I stood there slightly stunned, but also energized that all of this forbidden, salacious material was not only out in public, but out and proud, celebrated and venerated.
Then my friend Dave sidled up next to me. Dave works as a financial planner in New Jersey, and though he then had a new boyfriend, he wasn’t out at work — and had made it perfectly clear that he never intended to be. The world of finance, he said, was simply too homophobic, too old-boy-network, to accept an openly gay man in its midst. So he kept his mouth shut, invented the occasional phantom girlfriend for watercooler purposes, and went to gay bars and a pride fest now and then to let his hair down.
“Isn’t this amazing?” I asked him.
“Not really,” he said, arms folded across his chest. I was going to ask him why when a group from PFLAG — Parents, Families and Friends of Lesbians and Gays — rounded the corner. One of the women holding the banner was in her mid-60s; it was a minute or two before we realized she was my friend Andy’s mom. Andy leapt into the street and hugged her, and as we all choked up, Dave’s offhand comment seemed all the more puzzling. Most of our mothers wouldn’t have been caught dead at a gay pride parade, never mind marching in one. How could Dave look at a scene like that and not feel it was something special?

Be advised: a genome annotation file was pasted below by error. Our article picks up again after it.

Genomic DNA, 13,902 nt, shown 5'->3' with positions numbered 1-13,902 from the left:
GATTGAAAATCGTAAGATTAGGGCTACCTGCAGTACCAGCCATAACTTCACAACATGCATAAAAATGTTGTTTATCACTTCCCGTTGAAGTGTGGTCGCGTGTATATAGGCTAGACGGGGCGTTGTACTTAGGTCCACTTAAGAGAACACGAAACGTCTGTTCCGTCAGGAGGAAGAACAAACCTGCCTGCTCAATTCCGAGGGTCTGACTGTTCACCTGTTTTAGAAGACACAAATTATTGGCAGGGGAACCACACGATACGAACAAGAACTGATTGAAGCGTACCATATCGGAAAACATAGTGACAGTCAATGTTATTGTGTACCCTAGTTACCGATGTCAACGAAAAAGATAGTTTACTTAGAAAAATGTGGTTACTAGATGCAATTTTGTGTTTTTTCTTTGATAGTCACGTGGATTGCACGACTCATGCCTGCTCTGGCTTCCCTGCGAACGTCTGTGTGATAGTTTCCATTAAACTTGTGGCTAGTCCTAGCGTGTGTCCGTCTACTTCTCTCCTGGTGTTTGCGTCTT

“Because this isn’t what will be on the 11 o’clock news,” Dave later explained. “What will be are all the freaks, the go-go boys, the drag queens. If we really wanted to send a message about gay pride,” he said, shaking his head, “we’d all march down the street in three-piece suits.”
I DIDN’T UNDERSTAND it then. But I do now. Let me be clear: I have complete and utter respect for the pioneers who laid the foundation for my civil rights, from the authors like Crisp and Baldwin to those feisty Stonewall drag queens. I’m not arguing that the path toward equality for gays in this country wasn’t paved with the occasional rhinestone. What I am arguing is that the tactics that won us the first round won’t work in the next.
When I was growing up, it was inconceivable for an openly gay person to appear on television or in movies. (Elton John was married, for God’s sake.) I recall one memorable meatloaf dinner at my home in Northeast Philly at which my oldest brother joked to my dad that Jim Nabors, the singer and TV’s Gomer Pyle, was gay. My father went off, so angry at such blasphemy that we spent the rest of the meal in silence. Things weren’t much better by the ’80s, when ABC was boycotted after the Philly-set drama thirtysomething showed two gay men in bed together.
Mercifully, times change. Today, gay characters on TV (Brothers & Sisters, Ugly Betty, Desperate Housewives) are common; until recently, suburban moms tuned in daily to hear Rosie O’Donnell blather on about what her “wife” and kids did the prior weekend. In 2003, Philly launched a marketing campaign with the slogan “Get your history straight and your nightlife gay”; in November, an “out” lesbian won a seat on the Kennett Square borough council — and nobody cared. My brother Jack and his wife went house-hunting recently, finally buying a place in Collegeville in no small measure because it was being sold by a gay guy. “Nobody keeps up their properties better,” my brother said without a shred of irony. Before their most recent Christmas party, my parents’ friends Joanne and Dennis — he’s a Catholic deacon — made sure to tell me I could bring a date “if there’s anyone special in your life.”